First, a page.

The attached biofilm mass was quantified using crystal violet staining. After incubation, the media were aspirated and non-adherent cells were removed by washing the wells three times with sterile phosphate buffer saline (PBS). To fix the adherent cells, 150 µl of methanol 96% was added to each well for 15 min. The microtiter plates were then stained with 200 µl of crystal violet 1% (Merck, Germany) for 20 min, excess stain rinsed off with running tap water. The plates were air dried and the CV bound to adherent cells was solubilized with 160 µl 33% glacial acetic acid per well. The absorbance of each well was monitored with a microtiter plate reader (ELX-800, Biotec, India) at 630 nm. Percent inhibition of biofilm formation was calculated using the ratio between the values of OD630nm wells with and without the extracts.

$$ \begin{aligned} \% \,{\text{inhibition}} & = \left( {{\text{OD}}\;{\text{negative}}\;{\text{control}} - {\text{OD}}\; {\text{media}}\; {\text{control}}} \right) \\ & \quad - \,\left( {{\text{OD}} \;{\text{test}} - {\text{OD}}\;{\text{extract}}\;{\text{control}}} \right)/\left( {{\text{OD}} \;{\text{negative}}\;{\text{control}} - {\text{OD}}\;{\text{media}}\;{\text{control}}} \right) \times 100 \\ \end{aligned} $$

Disruption of an on established biofilm

Disruption of established biofilm structures was measured as described by Sandasi with some modifications (Sandasi et al. 2008). Biofilms were established in the microtiter plates by growing 100 μl of the standard bacterial culture (OD600nm = 0.2) for 24 h at 37 °C. After incubation, the medium was aspirated and the planktonic cells were removed by washing the biofilms three times with sterile PBS 1x. Thereafter, three different concentrations (25, 12.5 and 6.25 mg mL−1) of extracts were added to each well and plates were incubated at 37 °C for 24 h. The control wells were the same as those described above. The percentages of biofilm eradication in the presence of different concentrations of extracts were calculated according to the formula as described earlier.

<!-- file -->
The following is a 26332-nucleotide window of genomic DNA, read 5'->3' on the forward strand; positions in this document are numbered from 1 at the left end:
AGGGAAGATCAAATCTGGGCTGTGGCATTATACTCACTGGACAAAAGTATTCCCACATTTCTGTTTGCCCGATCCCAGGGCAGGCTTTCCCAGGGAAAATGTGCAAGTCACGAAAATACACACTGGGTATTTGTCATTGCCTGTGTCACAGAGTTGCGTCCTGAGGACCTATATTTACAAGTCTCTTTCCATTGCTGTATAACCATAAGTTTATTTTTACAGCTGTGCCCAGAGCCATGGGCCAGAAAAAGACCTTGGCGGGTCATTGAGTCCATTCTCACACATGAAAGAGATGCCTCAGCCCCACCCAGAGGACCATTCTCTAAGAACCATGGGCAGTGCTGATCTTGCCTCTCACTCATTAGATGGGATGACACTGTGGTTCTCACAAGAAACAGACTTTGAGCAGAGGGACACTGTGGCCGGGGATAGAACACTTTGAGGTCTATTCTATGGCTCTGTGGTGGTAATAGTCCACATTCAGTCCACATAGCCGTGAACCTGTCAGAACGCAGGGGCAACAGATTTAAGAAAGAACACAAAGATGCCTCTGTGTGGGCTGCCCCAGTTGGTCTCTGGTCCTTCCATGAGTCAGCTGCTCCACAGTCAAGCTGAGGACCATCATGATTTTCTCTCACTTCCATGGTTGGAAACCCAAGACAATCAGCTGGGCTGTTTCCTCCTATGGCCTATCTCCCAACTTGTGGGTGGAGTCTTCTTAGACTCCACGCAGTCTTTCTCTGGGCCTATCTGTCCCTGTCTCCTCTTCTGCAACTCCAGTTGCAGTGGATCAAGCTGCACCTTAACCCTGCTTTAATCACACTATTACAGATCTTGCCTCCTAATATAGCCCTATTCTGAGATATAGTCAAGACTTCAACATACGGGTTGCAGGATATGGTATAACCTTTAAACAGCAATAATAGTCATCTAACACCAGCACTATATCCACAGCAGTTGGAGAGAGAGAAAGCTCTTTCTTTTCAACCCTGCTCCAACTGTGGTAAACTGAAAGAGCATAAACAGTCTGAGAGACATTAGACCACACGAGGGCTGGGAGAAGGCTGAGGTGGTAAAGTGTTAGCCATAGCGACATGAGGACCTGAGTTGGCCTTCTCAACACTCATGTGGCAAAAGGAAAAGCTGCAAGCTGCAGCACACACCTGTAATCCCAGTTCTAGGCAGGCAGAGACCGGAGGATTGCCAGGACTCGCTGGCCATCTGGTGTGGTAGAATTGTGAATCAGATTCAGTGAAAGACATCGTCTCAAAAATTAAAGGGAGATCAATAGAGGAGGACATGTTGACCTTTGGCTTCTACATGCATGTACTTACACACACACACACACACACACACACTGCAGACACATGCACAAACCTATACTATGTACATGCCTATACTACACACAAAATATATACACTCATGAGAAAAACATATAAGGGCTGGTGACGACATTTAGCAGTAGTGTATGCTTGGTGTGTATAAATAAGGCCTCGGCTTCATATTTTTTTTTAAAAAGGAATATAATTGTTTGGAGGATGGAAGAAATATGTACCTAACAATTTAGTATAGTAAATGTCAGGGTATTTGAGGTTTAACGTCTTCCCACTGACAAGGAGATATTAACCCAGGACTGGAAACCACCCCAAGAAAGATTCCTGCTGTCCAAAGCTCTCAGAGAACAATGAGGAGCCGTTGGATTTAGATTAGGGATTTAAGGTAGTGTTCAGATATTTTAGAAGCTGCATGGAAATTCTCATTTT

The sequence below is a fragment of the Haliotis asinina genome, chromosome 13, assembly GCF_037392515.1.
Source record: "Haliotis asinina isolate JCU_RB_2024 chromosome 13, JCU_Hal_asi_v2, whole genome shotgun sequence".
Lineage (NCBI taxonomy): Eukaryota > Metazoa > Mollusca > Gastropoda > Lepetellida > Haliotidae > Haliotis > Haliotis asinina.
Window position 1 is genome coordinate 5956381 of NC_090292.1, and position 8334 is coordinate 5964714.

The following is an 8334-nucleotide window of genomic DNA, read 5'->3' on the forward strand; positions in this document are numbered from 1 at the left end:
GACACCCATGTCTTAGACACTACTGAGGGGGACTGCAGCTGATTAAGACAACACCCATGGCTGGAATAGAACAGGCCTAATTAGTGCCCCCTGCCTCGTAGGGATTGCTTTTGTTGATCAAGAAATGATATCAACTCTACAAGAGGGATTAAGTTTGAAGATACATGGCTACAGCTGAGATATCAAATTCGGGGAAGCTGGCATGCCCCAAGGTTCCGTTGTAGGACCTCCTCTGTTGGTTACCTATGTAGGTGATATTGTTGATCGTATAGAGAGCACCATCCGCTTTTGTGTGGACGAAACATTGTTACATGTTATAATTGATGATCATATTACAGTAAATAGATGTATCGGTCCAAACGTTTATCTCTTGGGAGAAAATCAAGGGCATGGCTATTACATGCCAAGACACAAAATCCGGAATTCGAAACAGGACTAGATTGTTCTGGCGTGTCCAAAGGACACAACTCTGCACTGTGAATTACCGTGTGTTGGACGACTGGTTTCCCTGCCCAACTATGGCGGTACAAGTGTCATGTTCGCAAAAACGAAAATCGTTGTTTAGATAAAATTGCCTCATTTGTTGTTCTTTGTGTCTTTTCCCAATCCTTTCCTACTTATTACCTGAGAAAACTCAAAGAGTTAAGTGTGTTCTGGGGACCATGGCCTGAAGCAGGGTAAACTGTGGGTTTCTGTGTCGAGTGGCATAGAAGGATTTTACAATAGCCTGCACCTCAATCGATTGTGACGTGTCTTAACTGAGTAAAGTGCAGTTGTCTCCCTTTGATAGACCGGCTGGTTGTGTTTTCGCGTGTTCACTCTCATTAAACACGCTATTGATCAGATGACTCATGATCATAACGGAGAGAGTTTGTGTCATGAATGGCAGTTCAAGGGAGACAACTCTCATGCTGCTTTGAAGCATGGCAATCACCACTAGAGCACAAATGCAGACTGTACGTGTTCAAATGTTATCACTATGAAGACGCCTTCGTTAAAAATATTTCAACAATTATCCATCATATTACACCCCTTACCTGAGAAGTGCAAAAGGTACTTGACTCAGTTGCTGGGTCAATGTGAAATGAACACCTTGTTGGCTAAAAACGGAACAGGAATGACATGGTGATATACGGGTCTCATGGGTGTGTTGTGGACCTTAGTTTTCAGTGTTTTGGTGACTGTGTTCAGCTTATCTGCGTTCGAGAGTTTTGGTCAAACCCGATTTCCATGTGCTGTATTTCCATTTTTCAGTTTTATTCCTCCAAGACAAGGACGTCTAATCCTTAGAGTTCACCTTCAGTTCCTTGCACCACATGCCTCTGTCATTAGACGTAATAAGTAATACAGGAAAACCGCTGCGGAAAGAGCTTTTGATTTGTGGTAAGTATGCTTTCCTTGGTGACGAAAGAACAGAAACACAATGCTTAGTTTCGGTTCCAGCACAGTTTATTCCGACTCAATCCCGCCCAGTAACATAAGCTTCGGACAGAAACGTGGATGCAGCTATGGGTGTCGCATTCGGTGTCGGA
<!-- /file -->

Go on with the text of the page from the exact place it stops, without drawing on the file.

The efficiency of sea anemone extracts on metabolic activity of biofilm

Pre-formed biofilms were washed twice with PBS 1x. Three different concentrations (25, 12.5 and 6.25 mg mL−1) of S. haddoni extracts were added to microplates; these were incubated for 24 h at 37 °C. After incubation, 50 µl of a Triphenyl Tetrazolium Chloride (TTC; Merck, Germany) solution was added at the samples in the study. Microplates as prepared were incubated (in the dark) at 37 °C for 3 h. TTC reduction was also measured with a microplate reader at 490 nm. The percentages of biofilm metabolic activity reduction in the presence of different concentrations of extracts were calculated using the formula as described earlier (Lazarova et al. 1994; Sadeghian et al. 2012).

Gas chromatography–mass spectrometry (GC–MS) analysis of S. haddoni extracts

The S. haddoni extracts were analyzed by GC–MS for determination of bioactive metabolites. The GC–MS analysis was performed on Varian Saturn 2000 GC–MS (Agilent Technology). Specifications detectors are Mass range from 10 to 650 amu. An HP-5MS column of 60-m length, 0.25-mm diameter, and 0.25-μm film thickness was used. The oven was programmed from a primary temperature 70 °C (hold for 2 min) to the terminal temperature 300 °C at the rate of 10 (35.0 min). The final temperature hold-up time was 10 min. Helium at the rate of 1 ml/min was used as the carrier gas in constant flow mode. The inlet and interface temperatures were kept at 2800 °C. The EI source was operated at 2300 °C and the quadruple temperature was 5000 °C. The MS was scanned from 1 to 3000 m/z. One microliter of the sample was injected in split mode at a split ratio of 40. WILEY library search was used for compound identifications (Rani Juneius and Selvin 2012).

Statistical analysis

Differences for individual parameters between control and treated groups were tested with Duncan’s test by analysis of variance (ANOVA) using SPSS Version 16.0 for Windows. Differences were considered significant if the P value was less than 0.01, 0.05 and 0.001. All experiments were performed in triplicate and repeated three times.